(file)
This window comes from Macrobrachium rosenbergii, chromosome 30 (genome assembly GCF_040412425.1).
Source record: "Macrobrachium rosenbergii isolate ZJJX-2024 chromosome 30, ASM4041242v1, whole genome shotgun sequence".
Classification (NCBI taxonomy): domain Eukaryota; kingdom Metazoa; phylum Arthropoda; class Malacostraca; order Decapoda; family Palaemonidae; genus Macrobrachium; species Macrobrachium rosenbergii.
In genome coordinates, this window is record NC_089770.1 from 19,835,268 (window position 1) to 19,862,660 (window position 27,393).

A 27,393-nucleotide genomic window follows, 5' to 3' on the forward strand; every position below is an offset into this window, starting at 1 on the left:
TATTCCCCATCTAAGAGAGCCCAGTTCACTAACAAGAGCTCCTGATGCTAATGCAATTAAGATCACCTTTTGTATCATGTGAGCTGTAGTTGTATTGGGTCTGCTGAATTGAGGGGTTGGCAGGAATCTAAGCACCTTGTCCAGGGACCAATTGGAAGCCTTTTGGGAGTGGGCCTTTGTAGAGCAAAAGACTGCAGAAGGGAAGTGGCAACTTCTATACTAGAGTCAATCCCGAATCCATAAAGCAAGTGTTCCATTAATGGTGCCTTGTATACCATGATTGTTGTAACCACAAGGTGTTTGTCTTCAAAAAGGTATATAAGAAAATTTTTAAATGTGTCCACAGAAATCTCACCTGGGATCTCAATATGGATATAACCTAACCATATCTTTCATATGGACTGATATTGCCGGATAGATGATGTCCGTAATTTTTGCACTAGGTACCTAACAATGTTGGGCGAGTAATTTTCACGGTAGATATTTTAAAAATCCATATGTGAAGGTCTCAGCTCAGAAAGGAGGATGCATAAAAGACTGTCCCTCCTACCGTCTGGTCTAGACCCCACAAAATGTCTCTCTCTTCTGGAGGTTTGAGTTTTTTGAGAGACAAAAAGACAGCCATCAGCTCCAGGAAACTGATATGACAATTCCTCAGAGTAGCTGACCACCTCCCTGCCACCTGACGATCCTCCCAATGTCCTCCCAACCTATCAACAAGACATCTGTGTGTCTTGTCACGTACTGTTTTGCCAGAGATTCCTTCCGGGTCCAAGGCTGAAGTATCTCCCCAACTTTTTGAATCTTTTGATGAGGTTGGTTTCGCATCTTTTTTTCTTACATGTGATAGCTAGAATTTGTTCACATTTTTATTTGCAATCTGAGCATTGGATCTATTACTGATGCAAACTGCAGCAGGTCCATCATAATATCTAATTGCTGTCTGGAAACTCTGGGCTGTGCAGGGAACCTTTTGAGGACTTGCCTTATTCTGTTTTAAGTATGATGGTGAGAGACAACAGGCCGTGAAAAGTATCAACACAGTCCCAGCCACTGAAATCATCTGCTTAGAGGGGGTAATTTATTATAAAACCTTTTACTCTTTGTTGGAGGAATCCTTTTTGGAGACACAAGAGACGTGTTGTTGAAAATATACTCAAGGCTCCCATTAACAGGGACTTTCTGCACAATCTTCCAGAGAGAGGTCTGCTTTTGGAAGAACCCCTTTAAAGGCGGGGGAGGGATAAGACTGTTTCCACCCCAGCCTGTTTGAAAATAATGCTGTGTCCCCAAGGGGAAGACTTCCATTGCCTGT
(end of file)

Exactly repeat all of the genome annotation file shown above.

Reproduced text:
This window comes from Macrobrachium rosenbergii, chromosome 30 (genome assembly GCF_040412425.1).
Source record: "Macrobrachium rosenbergii isolate ZJJX-2024 chromosome 30, ASM4041242v1, whole genome shotgun sequence".
Classification (NCBI taxonomy): domain Eukaryota; kingdom Metazoa; phylum Arthropoda; class Malacostraca; order Decapoda; family Palaemonidae; genus Macrobrachium; species Macrobrachium rosenbergii.
In genome coordinates, this window is record NC_089770.1 from 19,835,268 (window position 1) to 19,862,660 (window position 27,393).

A 27,393-nucleotide genomic window follows, 5' to 3' on the forward strand; every position below is an offset into this window, starting at 1 on the left:
TATTCCCCATCTAAGAGAGCCCAGTTCACTAACAAGAGCTCCTGATGCTAATGCAATTAAGATCACCTTTTGTATCATGTGAGCTGTAGTTGTATTGGGTCTGCTGAATTGAGGGGTTGGCAGGAATCTAAGCACCTTGTCCAGGGACCAATTGGAAGCCTTTTGGGAGTGGGCCTTTGTAGAGCAAAAGACTGCAGAAGGGAAGTGGCAACTTCTATACTAGAGTCAATCCCGAATCCATAAAGCAAGTGTTCCATTAATGGTGCCTTGTATACCATGATTGTTGTAACCACAAGGTGTTTGTCTTCAAAAAGGTATATAAGAAAATTTTTAAATGTGTCCACAGAAATCTCACCTGGGATCTCAATATGGATATAACCTAACCATATCTTTCATATGGACTGATATTGCCGGATAGATGATGTCCGTAATTTTTGCACTAGGTACCTAACAATGTTGGGCGAGTAATTTTCACGGTAGATATTTTAAAAATCCATATGTGAAGGTCTCAGCTCAGAAAGGAGGATGCATAAAAGACTGTCCCTCCTACCGTCTGGTCTAGACCCCACAAAATGTCTCTCTCTTCTGGAGGTTTGAGTTTTTTGAGAGACAAAAAGACAGCCATCAGCTCCAGGAAACTGATATGACAATTCCTCAGAGTAGCTGACCACCTCCCTGCCACCTGACGATCCTCCCAATGTCCTCCCAACCTATCAACAAGACATCTGTGTGTCTTGTCACGTACTGTTTTGCCAGAGATTCCTTCCGGGTCCAAGGCTGAAGTATCTCCCCAACTTTTTGAATCTTTTGATGAGGTTGGTTTCGCATCTTTTTTTCTTACATGTGATAGCTAGAATTTGTTCACATTTTTATTTGCAATCTGAGCATTGGATCTATTACTGATGCAAACTGCAGCAGGTCCATCATAATATCTAATTGCTGTCTGGAAACTCTGGGCTGTGCAGGGAACCTTTTGAGGACTTGCCTTATTCTGTTTTAAGTATGATGGTGAGAGACAACAGGCCGTGAAAAGTATCAACACAGTCCCAGCCACTGAAATCATCTGCTTAGAGGGGGTAATTTATTATAAAACCTTTTACTCTTTGTTGGAGGAATCCTTTTTGGAGACACAAGAGACGTGTTGTTGAAAATATACTCAAGGCTCCCATTAACAGGGACTTTCTGCACAATCTTCCAGAGAGAGGTCTGCTTTTGGAAGAACCCCTTTAAAGGCGGGGGAGGGATAAGACTGTTTCCACCCCAGCCTGTTTGAAAATAATGCTGTGTCCCCAAGGGGAAGACTTCCATTGCCTGT